Energy and Sustainability Performance Analysis of the Bernard Weatherill House



This report, prepared for Croydon Council’s Sustainable Development and Energy Team, evaluated the energy and sustainability performance of Bernard Weatherill House. The team analysed the building’s design specifications, in-use energy consumption, Building Management System, and occupant satisfaction. These led to the creation of an Energy Management Software Provider Portfolio and visual tools that will increase energy use awareness and optimize energy management processes. Finally, a complete evaluation for fixing the building management system and recommendations to improve the overall performance of the building were prepared for the Council.

Project Introduction

The London Borough of Croydon is promoting sustainable development through the Croydon Council Urban Regeneration Vehicle (CCURV), which had the council’s new headquarters, Bernard Weatherill House (BWH), as their first project.

Like all other public buildings in the UK, BWH must be evaluated annually. In September 2014, a third party will conduct a performance review of BWH to publicly rank the building. The Council proposed a midyear analysis of the building energy consumption to have an initial evaluation of its performance. Since the building was constructed so recently, there was no data from the past against which to compare current building performance. Data provided by the Trend system, which is the Building Management System (BMS), and utility bills were the only resources available to do the evaluation. Energy efficient buildings are designed with multiple environmental features to reduce their energy consumption and carbon emissions relative to the minimum targets set by the Building Regulations. As a part of efficient designs, a BMS is installed in buildings to monitor and control the energy systems. A BMS is very important for the energy performance evaluation of a building because it provides continuously recorded values of energy consumption in specific areas of a building.  This project analysed and evaluated data obtained from BWH’s BMS as well as the design Energy Strategy Statement to assess whether a performance gap existed between actual in-use energy consumption and predicted energy consumption values. Previous evaluations had not included the comfort level and liveability of the building in their analyses. Our project considered these factors in the evaluation of the building performance gap along with other qualitative aspects of this important public building. These social aspects were crucial for the Croydon Council to promote awareness of sustainable practices because they have a direct effect on the reduction of energy usage and other resource consumption.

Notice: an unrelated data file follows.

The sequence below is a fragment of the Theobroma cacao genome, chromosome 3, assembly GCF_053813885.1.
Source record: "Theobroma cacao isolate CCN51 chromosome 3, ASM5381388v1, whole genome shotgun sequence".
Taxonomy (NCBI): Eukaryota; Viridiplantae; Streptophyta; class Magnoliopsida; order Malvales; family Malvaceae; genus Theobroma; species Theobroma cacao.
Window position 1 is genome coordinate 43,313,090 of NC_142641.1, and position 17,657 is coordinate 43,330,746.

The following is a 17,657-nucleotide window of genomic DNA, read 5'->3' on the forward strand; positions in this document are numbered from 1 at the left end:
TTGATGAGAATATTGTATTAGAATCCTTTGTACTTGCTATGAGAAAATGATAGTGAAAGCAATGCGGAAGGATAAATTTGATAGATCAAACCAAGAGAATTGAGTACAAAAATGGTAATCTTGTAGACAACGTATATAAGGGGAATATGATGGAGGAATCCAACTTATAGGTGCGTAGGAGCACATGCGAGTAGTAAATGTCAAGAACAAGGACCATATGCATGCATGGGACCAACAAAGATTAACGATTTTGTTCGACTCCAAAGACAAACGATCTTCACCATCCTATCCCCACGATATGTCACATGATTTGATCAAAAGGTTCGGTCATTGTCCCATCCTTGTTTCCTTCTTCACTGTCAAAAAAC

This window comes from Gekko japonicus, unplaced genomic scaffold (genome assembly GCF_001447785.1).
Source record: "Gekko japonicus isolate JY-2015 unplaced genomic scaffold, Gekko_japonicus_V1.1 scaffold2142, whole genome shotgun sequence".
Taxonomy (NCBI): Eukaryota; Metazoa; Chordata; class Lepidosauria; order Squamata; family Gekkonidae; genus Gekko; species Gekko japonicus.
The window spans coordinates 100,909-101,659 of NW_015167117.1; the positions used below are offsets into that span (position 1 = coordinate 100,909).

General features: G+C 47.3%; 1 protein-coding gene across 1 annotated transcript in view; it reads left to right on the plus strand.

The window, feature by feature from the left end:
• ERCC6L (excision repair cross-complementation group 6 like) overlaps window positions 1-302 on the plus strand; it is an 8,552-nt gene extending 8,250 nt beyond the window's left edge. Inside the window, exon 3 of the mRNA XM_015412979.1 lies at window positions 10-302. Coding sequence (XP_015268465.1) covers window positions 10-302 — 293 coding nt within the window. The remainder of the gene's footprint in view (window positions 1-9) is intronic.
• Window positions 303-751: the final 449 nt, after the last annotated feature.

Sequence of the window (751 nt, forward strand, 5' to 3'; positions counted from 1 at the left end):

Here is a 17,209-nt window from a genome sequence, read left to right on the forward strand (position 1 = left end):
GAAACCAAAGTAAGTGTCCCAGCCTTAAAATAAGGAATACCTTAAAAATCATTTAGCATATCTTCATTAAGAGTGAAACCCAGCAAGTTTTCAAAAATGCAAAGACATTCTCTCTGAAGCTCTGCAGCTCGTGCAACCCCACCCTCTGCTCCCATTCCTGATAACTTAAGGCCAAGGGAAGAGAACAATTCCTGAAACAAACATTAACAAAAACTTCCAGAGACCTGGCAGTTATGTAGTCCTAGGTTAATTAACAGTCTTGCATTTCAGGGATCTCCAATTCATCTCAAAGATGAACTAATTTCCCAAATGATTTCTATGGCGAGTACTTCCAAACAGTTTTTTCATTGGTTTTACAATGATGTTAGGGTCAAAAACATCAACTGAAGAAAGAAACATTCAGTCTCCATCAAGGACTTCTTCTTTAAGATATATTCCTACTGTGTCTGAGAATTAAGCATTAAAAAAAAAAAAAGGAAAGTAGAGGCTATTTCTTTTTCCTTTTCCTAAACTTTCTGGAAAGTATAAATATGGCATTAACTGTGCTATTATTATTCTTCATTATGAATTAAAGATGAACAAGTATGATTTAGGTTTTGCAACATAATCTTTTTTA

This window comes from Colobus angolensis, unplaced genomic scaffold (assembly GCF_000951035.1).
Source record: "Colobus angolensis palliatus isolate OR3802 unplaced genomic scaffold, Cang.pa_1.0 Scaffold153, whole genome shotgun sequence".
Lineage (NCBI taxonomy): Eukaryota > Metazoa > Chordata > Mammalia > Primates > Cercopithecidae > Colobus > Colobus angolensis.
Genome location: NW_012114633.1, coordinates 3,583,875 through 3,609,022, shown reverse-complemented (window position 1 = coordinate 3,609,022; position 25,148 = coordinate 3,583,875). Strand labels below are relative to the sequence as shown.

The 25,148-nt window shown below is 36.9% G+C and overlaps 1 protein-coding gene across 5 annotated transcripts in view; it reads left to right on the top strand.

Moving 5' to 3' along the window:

Six major objectives guided our project to assist the Sustainable Development and Energy Team of the London Borough of Croydon to evaluate the energy and sustainability performance of BWH. First, the team analyzed the design specifications of BWH and obtained the predicted energy consumption values. Second, the team collected actual in-use energy consumption data for the first six months of BWH occupancy and identified significant problems with the building’s BMS. Third, the team identified and analyzed the performance gap between the predicted energy consumption of BWH and its actual energy usage. Fourth, the team inquired about occupant satisfaction and awareness of the building’s environmental features with an occupant survey. Fifth, the team created visual tools to communicate BWH energy consumption to the BWH occupants. Sixth, the team created an energy management software provider portfolio that will help the Council decide which company to use in the future. Finally, the team communicated this performance evaluation to the Sustainable Development and Energy Team of the London Borough of Croydon and provided recommendations to improve the energy efficiency of BWH.

Find our final report here.


This figure shows the predicted annual energy consumption and BWH’s complex system

Our Sponsor: The Croydon Council

Our Sponsor Liaison: Bob Fiddik, Team Leader – Sustainable Development and Energy Team


Our Advisors: Professor Laureen Elgert and Professor Scott Jiusto

Who we are:

Kyle Gerlach, Environmental Engineering ’15

Tyler Trettel Howard, Chemical Engineering ’15

Ben List, Chemical Engineering ’15

Juan Hernán Parra, Civil Engineering ’15